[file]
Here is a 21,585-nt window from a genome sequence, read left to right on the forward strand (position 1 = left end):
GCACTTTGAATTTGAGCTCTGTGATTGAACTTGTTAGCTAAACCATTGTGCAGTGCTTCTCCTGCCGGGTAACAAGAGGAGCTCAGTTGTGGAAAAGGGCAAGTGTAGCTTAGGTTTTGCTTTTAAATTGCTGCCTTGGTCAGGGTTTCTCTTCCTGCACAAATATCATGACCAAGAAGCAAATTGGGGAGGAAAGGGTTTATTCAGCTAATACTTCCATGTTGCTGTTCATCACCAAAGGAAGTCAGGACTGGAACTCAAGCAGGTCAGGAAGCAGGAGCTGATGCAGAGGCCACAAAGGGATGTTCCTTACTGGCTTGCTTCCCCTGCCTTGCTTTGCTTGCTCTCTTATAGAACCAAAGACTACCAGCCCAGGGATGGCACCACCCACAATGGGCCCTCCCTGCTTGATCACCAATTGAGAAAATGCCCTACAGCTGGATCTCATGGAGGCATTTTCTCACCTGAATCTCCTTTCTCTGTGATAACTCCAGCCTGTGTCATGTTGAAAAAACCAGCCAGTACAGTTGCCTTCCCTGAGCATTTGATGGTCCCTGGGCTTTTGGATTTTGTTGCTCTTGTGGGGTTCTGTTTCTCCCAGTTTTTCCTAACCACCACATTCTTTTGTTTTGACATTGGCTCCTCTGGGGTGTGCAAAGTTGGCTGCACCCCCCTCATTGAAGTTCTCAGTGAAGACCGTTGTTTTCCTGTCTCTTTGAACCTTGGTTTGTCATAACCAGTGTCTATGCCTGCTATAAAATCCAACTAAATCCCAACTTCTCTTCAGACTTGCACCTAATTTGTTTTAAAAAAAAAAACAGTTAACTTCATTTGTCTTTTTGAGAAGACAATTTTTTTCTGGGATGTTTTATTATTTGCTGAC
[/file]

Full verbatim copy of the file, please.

Here is a 21,585-nt window from a genome sequence, read left to right on the forward strand (position 1 = left end):
GCACTTTGAATTTGAGCTCTGTGATTGAACTTGTTAGCTAAACCATTGTGCAGTGCTTCTCCTGCCGGGTAACAAGAGGAGCTCAGTTGTGGAAAAGGGCAAGTGTAGCTTAGGTTTTGCTTTTAAATTGCTGCCTTGGTCAGGGTTTCTCTTCCTGCACAAATATCATGACCAAGAAGCAAATTGGGGAGGAAAGGGTTTATTCAGCTAATACTTCCATGTTGCTGTTCATCACCAAAGGAAGTCAGGACTGGAACTCAAGCAGGTCAGGAAGCAGGAGCTGATGCAGAGGCCACAAAGGGATGTTCCTTACTGGCTTGCTTCCCCTGCCTTGCTTTGCTTGCTCTCTTATAGAACCAAAGACTACCAGCCCAGGGATGGCACCACCCACAATGGGCCCTCCCTGCTTGATCACCAATTGAGAAAATGCCCTACAGCTGGATCTCATGGAGGCATTTTCTCACCTGAATCTCCTTTCTCTGTGATAACTCCAGCCTGTGTCATGTTGAAAAAACCAGCCAGTACAGTTGCCTTCCCTGAGCATTTGATGGTCCCTGGGCTTTTGGATTTTGTTGCTCTTGTGGGGTTCTGTTTCTCCCAGTTTTTCCTAACCACCACATTCTTTTGTTTTGACATTGGCTCCTCTGGGGTGTGCAAAGTTGGCTGCACCCCCCTCATTGAAGTTCTCAGTGAAGACCGTTGTTTTCCTGTCTCTTTGAACCTTGGTTTGTCATAACCAGTGTCTATGCCTGCTATAAAATCCAACTAAATCCCAACTTCTCTTCAGACTTGCACCTAATTTGTTTTAAAAAAAAAAACAGTTAACTTCATTTGTCTTTTTGAGAAGACAATTTTTTTCTGGGATGTTTTATTATTTGCTGAC